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Northern Nova Scotia strawberry farmers bouncing back after last year’s killer frost

Jim Lorraine regularly checks over his strawberry crop in the fields at Riverbreeze Farm, just outside Truro. He is expecting a solid harvest this year, but about two weeks late.
Jim Lorraine regularly checks over his strawberry crop in the fields at Riverbreeze Farm, just outside Truro. He is expecting a solid harvest this year, but about two weeks late. - Fram Dinshaw

A bumper crop is coming – and better late than never

TRURO, N.S. —

Jim Lorraine will soon have strawberries by the bucketload.

A wet spring has given way to warm summery days and his 18 acres of strawberry fields north of Truro are sprouting generously, with harvest time expected in early July, about two weeks later than normal.

“This is probably the biggest crop we’ve ever had on the farm,” said Lorraine, gesturing towards his fields. “It’s unreal, the amount of berries we have on the plants. There’s just berry after berry after berry.”

It is a welcome change from last year’s late spring frost, which damaged strawberries and destroyed other crops, such as blueberries in farms across Colchester County and elsewhere in northern Nova Scotia.

“Last year it was darn tough on us financially, as it was for every farmer,” said Lorraine. “Hopefully we can try to recoup some of these losses.”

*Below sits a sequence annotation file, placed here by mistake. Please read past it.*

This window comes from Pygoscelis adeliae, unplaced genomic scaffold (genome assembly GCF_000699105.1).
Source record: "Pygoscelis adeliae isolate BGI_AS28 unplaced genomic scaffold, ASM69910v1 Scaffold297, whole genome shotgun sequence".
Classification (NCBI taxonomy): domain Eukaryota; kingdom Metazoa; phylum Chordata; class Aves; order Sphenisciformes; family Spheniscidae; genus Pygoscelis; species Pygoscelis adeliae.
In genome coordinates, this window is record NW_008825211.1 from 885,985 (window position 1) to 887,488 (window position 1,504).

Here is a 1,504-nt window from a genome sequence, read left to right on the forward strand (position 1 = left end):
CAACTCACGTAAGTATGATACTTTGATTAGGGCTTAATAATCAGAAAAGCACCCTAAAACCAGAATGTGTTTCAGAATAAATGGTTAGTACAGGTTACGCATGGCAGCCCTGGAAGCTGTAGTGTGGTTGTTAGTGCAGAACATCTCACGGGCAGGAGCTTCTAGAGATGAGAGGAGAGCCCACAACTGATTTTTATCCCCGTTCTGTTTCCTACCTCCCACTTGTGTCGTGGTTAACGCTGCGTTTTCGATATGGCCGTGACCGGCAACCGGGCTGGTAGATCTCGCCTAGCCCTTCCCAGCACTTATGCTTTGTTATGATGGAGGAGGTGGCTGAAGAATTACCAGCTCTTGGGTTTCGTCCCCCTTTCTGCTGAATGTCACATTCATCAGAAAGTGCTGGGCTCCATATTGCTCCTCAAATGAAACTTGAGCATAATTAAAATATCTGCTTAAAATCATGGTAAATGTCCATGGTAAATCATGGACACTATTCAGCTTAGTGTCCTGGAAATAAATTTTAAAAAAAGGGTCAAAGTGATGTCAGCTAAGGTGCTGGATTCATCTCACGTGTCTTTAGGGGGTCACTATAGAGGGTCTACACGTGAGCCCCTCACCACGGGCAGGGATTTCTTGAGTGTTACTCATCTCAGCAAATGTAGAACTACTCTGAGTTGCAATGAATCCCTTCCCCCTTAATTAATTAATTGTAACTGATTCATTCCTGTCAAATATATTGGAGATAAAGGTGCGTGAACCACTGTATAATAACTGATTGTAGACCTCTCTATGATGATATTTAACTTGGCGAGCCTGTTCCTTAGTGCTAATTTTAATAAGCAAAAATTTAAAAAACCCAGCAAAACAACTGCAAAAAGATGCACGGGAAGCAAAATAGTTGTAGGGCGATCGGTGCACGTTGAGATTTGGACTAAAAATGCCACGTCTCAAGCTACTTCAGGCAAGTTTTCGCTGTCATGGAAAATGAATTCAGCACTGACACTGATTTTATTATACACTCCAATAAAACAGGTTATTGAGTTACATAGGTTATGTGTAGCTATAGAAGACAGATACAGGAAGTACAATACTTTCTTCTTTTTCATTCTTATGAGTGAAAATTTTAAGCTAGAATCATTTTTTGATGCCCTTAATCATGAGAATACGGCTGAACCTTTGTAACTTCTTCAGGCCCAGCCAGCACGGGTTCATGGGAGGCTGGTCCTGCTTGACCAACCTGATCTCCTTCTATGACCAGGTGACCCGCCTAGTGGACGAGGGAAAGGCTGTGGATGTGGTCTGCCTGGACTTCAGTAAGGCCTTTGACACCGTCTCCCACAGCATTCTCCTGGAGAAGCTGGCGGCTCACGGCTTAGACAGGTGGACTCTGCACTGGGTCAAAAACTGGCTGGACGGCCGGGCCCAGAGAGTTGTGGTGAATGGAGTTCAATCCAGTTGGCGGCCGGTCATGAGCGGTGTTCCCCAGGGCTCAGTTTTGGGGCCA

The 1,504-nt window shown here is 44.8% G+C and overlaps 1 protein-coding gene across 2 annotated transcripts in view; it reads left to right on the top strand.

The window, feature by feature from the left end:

Riverbreeze Farm grows three varieties of strawberries, including the Annapolis, Cabot and Valley Sunset types. Each are timed to ripen at different points in the season, staggering the harvest.

The farm allows people to pick their own strawberries under its annual U-pick program. In exchange for a fee, people can pick enough strawberries to fill bowls and buckets. 

At this point, Lorraine is confidently predicting a good crop for local strawberry pickers, saying he was hopeful a virus that damaged his crop in 2013-14 will not return.

“We’d have seen signs by now,” he said.

However, Lorraine has noticed a more extreme climate in recent years, with later but hotter summers, almost no spring and a sudden transition from cold to warm weather.

“It’s hard to say what the reason is for climate change,” said Lorraine.

Over at Millen Farms Ltd. in Great Village, co-owner Curtis Millen is also hopeful for a good crop this year, but like Lorraine said his crop will be about two weeks late. 

He oversees 160 acres of strawberry fields and was confident a repeat of last year’s frost will not occur, as night-time temperatures are staying above freezing.

Even so, Millen’s strawberries are better-protected than some of his other crops.

“It was devastating for the blueberries but the strawberries had overhead sprinkler panels,” said Millen.

In Cumberland County, Marsha Greeno at Nicnat Farm in Lorneville, was more pessimistic than her Colchester County counterparts.

“Everything is slow this year, it has been too wet and too cold,” Greeno said. “We were seven weeks late getting our grain in, so the strawberries are going to be later than usual.”

Greeno runs a U-pick operation of approximately three acres. She normally opens by the end of June, but suggested it could be the second week of July before she opens.

While frost wasn't an issue this year, she said the late frost that devastated the blueberry crop last year also impacted strawberries. Having a colder and wetter spring has not helped the industry recover.

"A lot of people who thought their crop would’ve been good this year were hit by the frost last year," she said. "We plant every year and we rotate every year. We only keep our strawberries for two years because we don’t spray for weeks. Every third year we plow them under."

With files from Darrell Cole.

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